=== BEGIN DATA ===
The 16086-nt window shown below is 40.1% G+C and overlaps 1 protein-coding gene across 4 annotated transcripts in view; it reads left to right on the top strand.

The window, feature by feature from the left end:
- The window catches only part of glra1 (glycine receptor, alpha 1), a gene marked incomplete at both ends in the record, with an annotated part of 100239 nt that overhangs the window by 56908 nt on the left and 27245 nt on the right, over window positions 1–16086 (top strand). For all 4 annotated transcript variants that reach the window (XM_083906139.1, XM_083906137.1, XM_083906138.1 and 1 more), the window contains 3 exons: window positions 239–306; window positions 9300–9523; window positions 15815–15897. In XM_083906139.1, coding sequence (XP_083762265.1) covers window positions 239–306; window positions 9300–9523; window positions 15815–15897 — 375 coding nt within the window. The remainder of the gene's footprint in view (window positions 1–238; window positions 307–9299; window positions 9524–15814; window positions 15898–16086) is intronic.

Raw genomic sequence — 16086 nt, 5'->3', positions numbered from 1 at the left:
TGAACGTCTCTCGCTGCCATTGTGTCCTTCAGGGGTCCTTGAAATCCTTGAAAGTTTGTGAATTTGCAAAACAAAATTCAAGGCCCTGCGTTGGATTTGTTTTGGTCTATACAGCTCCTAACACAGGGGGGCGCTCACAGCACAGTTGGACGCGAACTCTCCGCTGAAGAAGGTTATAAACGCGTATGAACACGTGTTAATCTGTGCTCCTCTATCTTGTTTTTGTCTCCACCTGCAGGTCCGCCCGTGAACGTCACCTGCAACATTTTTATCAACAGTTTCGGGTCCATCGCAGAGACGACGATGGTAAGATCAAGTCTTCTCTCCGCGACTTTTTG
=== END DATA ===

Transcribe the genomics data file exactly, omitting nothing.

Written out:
The 16086-nt window shown below is 40.1% G+C and overlaps 1 protein-coding gene across 4 annotated transcripts in view; it reads left to right on the top strand.

The window, feature by feature from the left end:
- The window catches only part of glra1 (glycine receptor, alpha 1), a gene marked incomplete at both ends in the record, with an annotated part of 100239 nt that overhangs the window by 56908 nt on the left and 27245 nt on the right, over window positions 1–16086 (top strand). For all 4 annotated transcript variants that reach the window (XM_083906139.1, XM_083906137.1, XM_083906138.1 and 1 more), the window contains 3 exons: window positions 239–306; window positions 9300–9523; window positions 15815–15897. In XM_083906139.1, coding sequence (XP_083762265.1) covers window positions 239–306; window positions 9300–9523; window positions 15815–15897 — 375 coding nt within the window. The remainder of the gene's footprint in view (window positions 1–238; window positions 307–9299; window positions 9524–15814; window positions 15898–16086) is intronic.

Raw genomic sequence — 16086 nt, 5'->3', positions numbered from 1 at the left:
TGAACGTCTCTCGCTGCCATTGTGTCCTTCAGGGGTCCTTGAAATCCTTGAAAGTTTGTGAATTTGCAAAACAAAATTCAAGGCCCTGCGTTGGATTTGTTTTGGTCTATACAGCTCCTAACACAGGGGGGCGCTCACAGCACAGTTGGACGCGAACTCTCCGCTGAAGAAGGTTATAAACGCGTATGAACACGTGTTAATCTGTGCTCCTCTATCTTGTTTTTGTCTCCACCTGCAGGTCCGCCCGTGAACGTCACCTGCAACATTTTTATCAACAGTTTCGGGTCCATCGCAGAGACGACGATGGTAAGATCAAGTCTTCTCTCCGCGACTTTTTG